Shaiva (शैव, śaiva) or Shaivism (śaivism) represents a tradition of Hinduism worshiping Shiva as the supreme being. Closely related to Shaktism, Shaiva literature includes a range of scriptures, including Tantras, while the root of this tradition may be traced back to the ancient Vedas.
Mahayana (major branch of Buddhism)Source: Wisdom Library: Maha Prajnaparamita Sastra
Ayas (अयस्) refers to “iron (begging bowl)”, according to Mahāprajñāpāramitāśāstra (chapter 41).—Accordingly, “[Digression on a case brought against the Buddha; A. The accusation].—[Question].—So be it! But the Buddha sometimes has physical and vocal actions that do not seem to accompany knowledge. How is that? [...] He insults his disciples and treats them like foolish men (mohapuruṣa). He insults Devadatta and says to him: ‘You are a fool (mūḍha), a corpse (śava), a spit-swallower (kheṭāśika)’. The Buddha forbids the possession (dhāraṇa) of eight kinds of begging-bowls (pātra) and authorizes the Bhikṣus to use only two kinds of bowls: i) fired clay (mṛttikāpātra) and ii) iron (ayas-pātra) but he himself uses a stone bowl (śailapātra). [...]”.
Mahayana (महायान, mahāyāna) is a major branch of Buddhism focusing on the path of a Bodhisattva (spiritual aspirants/ enlightened beings). Extant literature is vast and primarely composed in the Sanskrit language. There are many sūtras of which some of the earliest are the various Prajñāpāramitā sūtras.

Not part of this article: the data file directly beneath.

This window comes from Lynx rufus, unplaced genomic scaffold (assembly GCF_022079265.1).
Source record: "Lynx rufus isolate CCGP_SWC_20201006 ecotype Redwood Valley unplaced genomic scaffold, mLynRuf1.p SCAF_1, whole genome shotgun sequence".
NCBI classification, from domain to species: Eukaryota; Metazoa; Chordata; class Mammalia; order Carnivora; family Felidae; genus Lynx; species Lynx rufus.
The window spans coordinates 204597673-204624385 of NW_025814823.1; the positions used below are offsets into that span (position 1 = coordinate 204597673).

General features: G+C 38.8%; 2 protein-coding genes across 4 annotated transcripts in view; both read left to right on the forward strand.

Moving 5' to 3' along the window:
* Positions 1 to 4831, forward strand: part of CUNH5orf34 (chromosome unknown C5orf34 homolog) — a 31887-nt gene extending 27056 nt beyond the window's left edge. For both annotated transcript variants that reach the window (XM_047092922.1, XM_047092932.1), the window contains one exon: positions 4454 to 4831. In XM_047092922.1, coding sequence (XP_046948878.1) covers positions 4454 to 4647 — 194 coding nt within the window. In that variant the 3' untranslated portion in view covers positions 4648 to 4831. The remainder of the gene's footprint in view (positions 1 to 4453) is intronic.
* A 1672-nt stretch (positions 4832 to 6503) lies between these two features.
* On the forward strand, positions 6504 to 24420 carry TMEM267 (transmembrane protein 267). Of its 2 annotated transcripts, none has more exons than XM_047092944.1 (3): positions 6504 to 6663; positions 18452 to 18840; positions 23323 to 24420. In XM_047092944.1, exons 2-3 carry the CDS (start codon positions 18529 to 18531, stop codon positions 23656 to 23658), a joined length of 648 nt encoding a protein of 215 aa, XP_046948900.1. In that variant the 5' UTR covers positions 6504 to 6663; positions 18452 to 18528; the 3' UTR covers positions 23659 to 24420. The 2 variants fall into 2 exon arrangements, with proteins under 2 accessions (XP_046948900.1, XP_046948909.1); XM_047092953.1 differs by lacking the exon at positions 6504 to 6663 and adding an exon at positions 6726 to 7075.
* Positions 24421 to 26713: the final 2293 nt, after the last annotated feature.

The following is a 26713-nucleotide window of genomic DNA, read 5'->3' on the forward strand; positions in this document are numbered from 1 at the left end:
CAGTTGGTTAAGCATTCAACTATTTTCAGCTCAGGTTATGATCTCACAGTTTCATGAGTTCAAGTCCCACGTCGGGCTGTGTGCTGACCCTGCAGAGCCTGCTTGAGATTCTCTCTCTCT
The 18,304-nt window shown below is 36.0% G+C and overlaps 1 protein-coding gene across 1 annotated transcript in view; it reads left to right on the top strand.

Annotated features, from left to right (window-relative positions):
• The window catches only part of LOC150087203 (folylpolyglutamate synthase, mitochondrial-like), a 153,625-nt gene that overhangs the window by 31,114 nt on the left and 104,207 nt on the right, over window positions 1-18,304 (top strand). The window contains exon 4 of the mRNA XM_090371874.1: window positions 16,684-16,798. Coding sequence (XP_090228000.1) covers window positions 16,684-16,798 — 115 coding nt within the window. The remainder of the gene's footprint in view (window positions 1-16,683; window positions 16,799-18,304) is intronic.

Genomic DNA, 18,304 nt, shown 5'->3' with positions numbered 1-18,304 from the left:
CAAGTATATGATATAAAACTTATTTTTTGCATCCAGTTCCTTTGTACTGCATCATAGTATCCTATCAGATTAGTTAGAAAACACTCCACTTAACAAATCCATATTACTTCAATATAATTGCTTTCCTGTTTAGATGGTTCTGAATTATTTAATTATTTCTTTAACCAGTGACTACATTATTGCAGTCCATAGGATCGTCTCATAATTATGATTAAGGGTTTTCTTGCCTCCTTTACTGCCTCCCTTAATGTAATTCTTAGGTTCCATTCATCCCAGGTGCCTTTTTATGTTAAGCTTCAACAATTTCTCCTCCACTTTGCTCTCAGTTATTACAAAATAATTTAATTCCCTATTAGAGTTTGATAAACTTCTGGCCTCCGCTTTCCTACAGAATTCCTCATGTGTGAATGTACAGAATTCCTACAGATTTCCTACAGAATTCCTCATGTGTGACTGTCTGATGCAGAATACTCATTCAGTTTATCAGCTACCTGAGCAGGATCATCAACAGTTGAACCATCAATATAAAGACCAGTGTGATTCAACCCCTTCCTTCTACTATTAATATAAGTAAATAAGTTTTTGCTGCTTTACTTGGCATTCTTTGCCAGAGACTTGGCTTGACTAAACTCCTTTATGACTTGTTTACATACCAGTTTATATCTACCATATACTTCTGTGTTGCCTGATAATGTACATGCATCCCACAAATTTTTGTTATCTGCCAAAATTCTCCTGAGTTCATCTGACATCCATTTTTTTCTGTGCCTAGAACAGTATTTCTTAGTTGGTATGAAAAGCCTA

General definition (in Jainism)Source: archive.org: Economic Life In Ancient India (as depicted in Jain canonical literature)
Ayas (अयस्) refers to “iron”: a metal that was typically mined, extracted and used (both domestic and industrial) in ancient India. Mining was an important industry at that time as well. It is also known as Loha. The Jaina canonical texts mention about the extraction of various kinds of minerals, metals (e.g., ayas) and precious stones. The term ‘āgara’ occurring intire texts denotes the mines which provided many kinds of mineral products. The references in the texts of various professions and trade in metallic commodities clearly show a highly developed industry of mining and metallurgy in that period.Source: The University of Sydney: A study of the Twelve Reflections